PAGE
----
On Appeal, Cromwell And H-K Pick Up 0-0 Game Thursday

Posted by

Pictured: Nyomi Hungerford is safe at home under the tag of H-K catcher Madison LaTouche for what was believed to be a 1-0 Cromwell victory on Tuesday. Alas …

NOTE: This story has been amended to explain the Shoreline Conference’s oversight with the protest and resumption of the game. The story also has been corrected to say national federation rules are followed in softball, as well as to note Koritkoski’s role as CIAC rules interpreter.

By Paul Augeri
middlesexcountysports@gmail.com

CROMWELL – The Shoreline Conference softball game between Cromwell and Haddam-Killingworth will revert back to the top of the eighth inning and resume Thursday (4pm) after H-K’s appeal of an umpire’s decision was upheld.

The game played out on the field Tuesday with Cromwell winning 1-0. Instead, H-K will have runners on first and second and none out in a scoreless game.

The matchup showcased two of the league’s incredibly talented (and young) pitchers in sophomore Lily Kenney of Cromwell (17 strikeouts, no walks, five hits allowed) and freshman Bella Richwine of H-K (two hits, no walks, eight K’s).

Here’s how the controversy came about:

H-K coach Jeff Talbott inserted flex player Kat McQueeney into the batting order in the ninth spot (from the 10th, non-hitting spot) in place of designated player Audrey Snyder without first alerting plate umpire Hank Koritkoski. Snyder was hit on the hand while swinging at a pitch in the fifth inning and later removed from the game.

When McQueeney reached on a bunt, Cromwell’s staff was confused, thinking Snyder should have been the hitter.

“I thought my scorekeeper did a great job of catching it,” Panthers coach Angelo Morello said.

By rule, Talbott should have been given a verbal warning – and he initially was by Koritkoski — for not reporting McQueeney.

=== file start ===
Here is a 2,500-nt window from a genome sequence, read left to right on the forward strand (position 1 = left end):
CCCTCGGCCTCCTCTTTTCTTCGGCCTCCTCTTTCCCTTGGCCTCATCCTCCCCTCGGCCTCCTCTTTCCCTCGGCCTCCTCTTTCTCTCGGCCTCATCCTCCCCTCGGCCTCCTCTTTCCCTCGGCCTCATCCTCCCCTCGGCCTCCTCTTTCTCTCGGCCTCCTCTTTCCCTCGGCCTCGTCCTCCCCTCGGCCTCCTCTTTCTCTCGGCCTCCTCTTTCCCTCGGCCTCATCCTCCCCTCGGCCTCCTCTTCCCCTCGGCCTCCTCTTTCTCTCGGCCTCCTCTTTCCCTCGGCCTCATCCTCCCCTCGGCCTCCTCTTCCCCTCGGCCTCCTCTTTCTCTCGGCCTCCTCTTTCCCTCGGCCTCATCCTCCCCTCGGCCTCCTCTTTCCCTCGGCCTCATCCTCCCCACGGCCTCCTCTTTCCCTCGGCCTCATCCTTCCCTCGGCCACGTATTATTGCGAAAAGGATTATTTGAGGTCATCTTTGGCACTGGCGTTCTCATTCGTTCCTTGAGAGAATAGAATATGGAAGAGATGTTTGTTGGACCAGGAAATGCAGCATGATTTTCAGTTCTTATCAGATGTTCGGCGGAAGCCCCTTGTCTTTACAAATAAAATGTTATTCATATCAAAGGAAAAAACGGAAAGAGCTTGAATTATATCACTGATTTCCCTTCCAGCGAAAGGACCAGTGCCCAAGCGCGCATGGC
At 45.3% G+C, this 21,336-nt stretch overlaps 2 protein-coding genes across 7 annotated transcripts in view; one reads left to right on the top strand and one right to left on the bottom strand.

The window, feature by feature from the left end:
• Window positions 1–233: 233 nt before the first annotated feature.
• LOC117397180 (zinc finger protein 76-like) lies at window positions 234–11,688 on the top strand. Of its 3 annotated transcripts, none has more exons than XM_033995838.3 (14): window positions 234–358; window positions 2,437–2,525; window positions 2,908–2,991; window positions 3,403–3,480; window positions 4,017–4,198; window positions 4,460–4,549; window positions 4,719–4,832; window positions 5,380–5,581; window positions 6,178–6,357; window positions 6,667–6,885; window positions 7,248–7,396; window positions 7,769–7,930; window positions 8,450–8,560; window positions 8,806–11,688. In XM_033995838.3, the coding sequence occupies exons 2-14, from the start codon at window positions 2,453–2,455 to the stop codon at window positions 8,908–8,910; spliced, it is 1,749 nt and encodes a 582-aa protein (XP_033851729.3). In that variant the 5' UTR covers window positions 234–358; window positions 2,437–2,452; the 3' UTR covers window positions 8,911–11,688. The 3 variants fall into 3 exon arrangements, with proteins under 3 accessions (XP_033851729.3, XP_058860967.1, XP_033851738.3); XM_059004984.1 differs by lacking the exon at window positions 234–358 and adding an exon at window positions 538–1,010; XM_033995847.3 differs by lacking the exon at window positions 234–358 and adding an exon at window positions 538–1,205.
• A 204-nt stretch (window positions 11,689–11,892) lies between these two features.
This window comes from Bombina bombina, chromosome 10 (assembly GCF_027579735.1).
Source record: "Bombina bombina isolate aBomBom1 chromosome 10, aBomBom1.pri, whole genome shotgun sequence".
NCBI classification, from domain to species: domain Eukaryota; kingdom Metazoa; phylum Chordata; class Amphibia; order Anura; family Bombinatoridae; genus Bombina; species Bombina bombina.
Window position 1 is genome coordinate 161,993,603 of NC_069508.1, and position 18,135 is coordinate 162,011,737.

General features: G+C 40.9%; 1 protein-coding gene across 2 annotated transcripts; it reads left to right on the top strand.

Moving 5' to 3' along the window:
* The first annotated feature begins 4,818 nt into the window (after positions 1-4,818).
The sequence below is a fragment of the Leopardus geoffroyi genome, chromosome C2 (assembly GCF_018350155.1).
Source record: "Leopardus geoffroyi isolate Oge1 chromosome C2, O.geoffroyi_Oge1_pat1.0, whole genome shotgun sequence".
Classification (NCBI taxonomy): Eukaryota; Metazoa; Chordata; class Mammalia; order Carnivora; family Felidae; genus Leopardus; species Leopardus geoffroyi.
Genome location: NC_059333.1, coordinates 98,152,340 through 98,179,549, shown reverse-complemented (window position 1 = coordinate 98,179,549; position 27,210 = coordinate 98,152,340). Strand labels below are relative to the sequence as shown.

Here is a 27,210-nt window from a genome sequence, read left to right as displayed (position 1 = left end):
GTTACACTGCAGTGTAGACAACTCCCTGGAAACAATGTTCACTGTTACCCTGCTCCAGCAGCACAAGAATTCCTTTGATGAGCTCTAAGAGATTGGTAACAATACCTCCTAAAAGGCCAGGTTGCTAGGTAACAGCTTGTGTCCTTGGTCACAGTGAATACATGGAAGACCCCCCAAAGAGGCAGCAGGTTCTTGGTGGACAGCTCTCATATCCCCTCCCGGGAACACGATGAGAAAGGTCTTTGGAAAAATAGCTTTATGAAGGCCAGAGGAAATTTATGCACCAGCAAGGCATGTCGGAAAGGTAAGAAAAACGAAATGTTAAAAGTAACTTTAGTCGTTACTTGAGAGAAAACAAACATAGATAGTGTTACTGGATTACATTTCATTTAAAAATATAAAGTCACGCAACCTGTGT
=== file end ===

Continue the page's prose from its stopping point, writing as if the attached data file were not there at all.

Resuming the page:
Cromwell thought the rules indicated otherwise, that McQueeney should have been called out for batting out of the order by not checking into the game. Koritkoski consulted with his colleague and, after several minutes of discussion, changed his initial decision, ruling McQueeney out and Ellie Frith, who led off with a single, back to first.

H-K’s Kaleigh Bodak then bounced a Kenney fastball to second, where Erica Dewey turned a 4-4-3 double play to end the Cougars’ threat.

H-K athletic director Lynne Flint confirmed Wednesday that the protest fell under the auspices of the Shoreline Conference and that the league followed its own procedures in determining at what point the game would pick up. When it resumes Thursday, Frith will be at second base and McQueeney at first with nobody out and Bodak at the plate.

“It is what it is. It’s the rules,” Morello said. “We don’t want to win like that. With all that the girls have accomplished this year … they still have the opportunity to win.”

Talbott said Tuesday night that after the consulting the high school rulebook, Koritkoski – who is the softball rules interpreter for the Connecticut Interscholastic Athletic Conference — said he found “in four different places” that his initial ruling of a warning was correct.

Cromwell loaded the bases in the bottom of the eighth on a H-K error and two bunt hits. Madison Tessmer then flied out in foul territory in medium left field and pinch-runner Nyomi Hungerford beat the throw home for the only run of the game – that no longer counts.

H-K (14-1) can clinch the No. 1 seed in the Shoreline tournament by beating Cromwell. North Branford, with two losses after dropping a 9-4 decision to Coginchaug on Tuesday, is still in the running for the top seed.

Cromwell (13-4) will likely be the No. 4 seed in the 10-team tournament, which begins Saturday.

2 comments

  1. Seems like the CIAC needs a review of this rule ASAP. Giving a team just a warning, encourages cheaters to try and bat out of order and when they get caught, they can just claim “accident”. I’m not saying HK did that here, but this rule can encourage this type of behavior. And I can’t help but think of teams that try and do it who don’t get caught either.

    Like

Leave a Reply

Fill in your details below or click an icon to log in:

WordPress.com Logo

You are commenting using your WordPress.com account. Log Out /  Change )

Google photo

You are commenting using your Google account. Log Out /  Change )

Twitter picture

You are commenting using your Twitter account. Log Out /  Change )

Facebook photo

You are commenting using your Facebook account. Log Out /  Change )

Connecting to %s

This site uses Akismet to reduce spam. Learn how your comment data is processed.